by Ned Rozell
On a late summer evening a few years ago, a scrap of birch bark caught William Manley’s eye as he walked along the edge of an ice field in the Wrangell-St. Elias Mountains. The geologist yelled to nearby archaeologist Jim Dixon and Ruth Ann Warden of the Ahtna Heritage Foundation.
“When I pointed it out to Jim and Ruth Ann, they immediately saw that it was something special,” said Manley, who works for the Institute of Arctic and Alpine Research at the University of Colorado at Boulder.
Dixon and Warden noticed stitching holes in the bark fragment that lay among recently exposed rocks and moss. After later dating the birch-bark basket, they found an Alaskan had left it at the site about 650 years ago.
The basket is one of many artifacts scientists are finding on ice patches—dying fields of snow and ice that are too small to flow like glaciers. These ice patches, located in the mountains of Alaska and Canada, are shrinking to reveal at their edges arrow shafts, barbed antler points, and other items that usually decompose before archaeologists can find them.
In a five-year project in Wrangell-St. Elias National Park, researchers are following the lead of colleagues in the Yukon by traveling to high-country ice patches to search for old tools, clothing, and other organic materials exposed by retreating ice and snow. Dixon, an anthropology professor at the Institute of Arctic and Alpine Research at the University of Colorado at Boulder, has made several trips to the Wrangells during the project.
“We can take a very small amount of organic material—like the amount you’d get from drilling a tooth—and do radio-carbon dating and isotope analysis,” Dixon said. “We can find out the age of the material and environmental conditions at the time. We’re getting new insights into the technology people used in Alaska thousands of years ago.”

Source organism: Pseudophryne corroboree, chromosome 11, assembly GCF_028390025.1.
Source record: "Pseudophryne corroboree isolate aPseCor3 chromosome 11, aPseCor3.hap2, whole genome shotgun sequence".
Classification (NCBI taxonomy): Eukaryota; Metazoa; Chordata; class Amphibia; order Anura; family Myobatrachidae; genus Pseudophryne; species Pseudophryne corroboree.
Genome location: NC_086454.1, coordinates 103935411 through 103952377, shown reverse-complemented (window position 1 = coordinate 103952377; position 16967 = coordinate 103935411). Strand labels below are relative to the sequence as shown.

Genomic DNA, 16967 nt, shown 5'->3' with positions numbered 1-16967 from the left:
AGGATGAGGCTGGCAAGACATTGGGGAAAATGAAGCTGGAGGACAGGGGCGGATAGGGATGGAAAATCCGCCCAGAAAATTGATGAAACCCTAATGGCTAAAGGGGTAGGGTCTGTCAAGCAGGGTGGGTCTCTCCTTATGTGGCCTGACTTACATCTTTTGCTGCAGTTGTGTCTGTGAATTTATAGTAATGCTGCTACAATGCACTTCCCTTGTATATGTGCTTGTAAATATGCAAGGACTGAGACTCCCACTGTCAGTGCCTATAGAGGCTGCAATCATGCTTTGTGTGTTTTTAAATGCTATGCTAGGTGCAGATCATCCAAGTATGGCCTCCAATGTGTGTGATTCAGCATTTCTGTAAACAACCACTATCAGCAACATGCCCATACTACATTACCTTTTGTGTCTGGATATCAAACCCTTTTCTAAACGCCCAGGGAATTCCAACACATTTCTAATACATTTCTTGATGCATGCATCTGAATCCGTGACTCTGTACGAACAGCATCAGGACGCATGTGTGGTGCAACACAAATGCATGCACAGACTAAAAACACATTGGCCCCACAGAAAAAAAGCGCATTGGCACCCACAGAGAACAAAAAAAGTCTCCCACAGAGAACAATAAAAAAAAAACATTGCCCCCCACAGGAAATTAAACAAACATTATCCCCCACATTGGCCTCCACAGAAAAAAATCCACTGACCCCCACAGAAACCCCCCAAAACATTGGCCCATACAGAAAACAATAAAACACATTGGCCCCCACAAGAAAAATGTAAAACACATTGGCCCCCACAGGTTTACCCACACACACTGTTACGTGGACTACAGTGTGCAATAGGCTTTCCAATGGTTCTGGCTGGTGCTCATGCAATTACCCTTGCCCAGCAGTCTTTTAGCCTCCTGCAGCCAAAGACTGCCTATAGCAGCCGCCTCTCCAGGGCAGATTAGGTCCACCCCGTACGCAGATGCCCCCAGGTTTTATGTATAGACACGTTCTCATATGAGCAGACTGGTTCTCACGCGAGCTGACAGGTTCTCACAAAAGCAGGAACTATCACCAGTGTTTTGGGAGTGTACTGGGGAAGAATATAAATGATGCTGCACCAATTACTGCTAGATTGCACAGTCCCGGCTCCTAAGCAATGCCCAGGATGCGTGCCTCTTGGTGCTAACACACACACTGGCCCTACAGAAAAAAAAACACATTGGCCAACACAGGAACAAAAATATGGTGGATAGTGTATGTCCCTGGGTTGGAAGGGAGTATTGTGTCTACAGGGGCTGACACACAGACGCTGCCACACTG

Members of the team found several arrow shafts, dated at 370 to 850 years old, made of spruce wood split from the trunk of the tree rather than the branches.
“The shafts are made from split staves of white spruce—long, straight slivers that are rounded and tapered,” Dixon said.
The Wrangells research team is concentrating on six ice patches in the largest national park in the United States. Dixon described the ice patches as “oasis-like features that attract caribou, sheep, and other animals that seek relief from heat and insects.”
After a two-year GIS modeling project, the researchers chose the six ice patches they are studying after two years of flying around in late summer and looking for large bodies of ice and snow ringed with dark colors—often the pellets caribou dropped centuries ago. The ice patches are melting to reveal ground that hasn’t seen the sun in hundreds, or thousands of years.
“As climate change continues, (the exposure of artifacts from melting ice patches) will go on for some time,” Dixon said.
In addition to arrow shafts, a copper arrowhead, the birch basket, and an old caribou hide, the scientists and Park Service personnel also saw more modern things during their travels in the Wrangells, including the remains of a roadhouse built on a glacier on one of the gold rush routes from McCarthy to Chisana.
“It’s a whole roadhouse that’s flowing down the glacier,” Dixon said.
Manley, the geologist who found the birch-bark basket, said looking for artifacts on the edge of ice patches is not only interesting science, it’s great fun. The scientists usually have only a short window of time to search the base of an ice patch while a helicopter waits for them.
“Finding such a well-preserved artifact melting out of a glacier is something like winning when you’re gambling,” Manley said. “After going hours, or days without finding another one, you develop an urge to find more.”
Originally published in the Alaska Science Forum July 25, 2007 Article #1865 Tools of ancient Alaskans emerge from ice by Ned Rozell http://www2.gi.alaska.edu/ScienceForum/ASF18/1865.html
“This column is provided as a public service by the Geophysical Institute, University of Alaska Fairbanks, in cooperation with the UAF research community. Ned Rozell is a science writer at the institute.”
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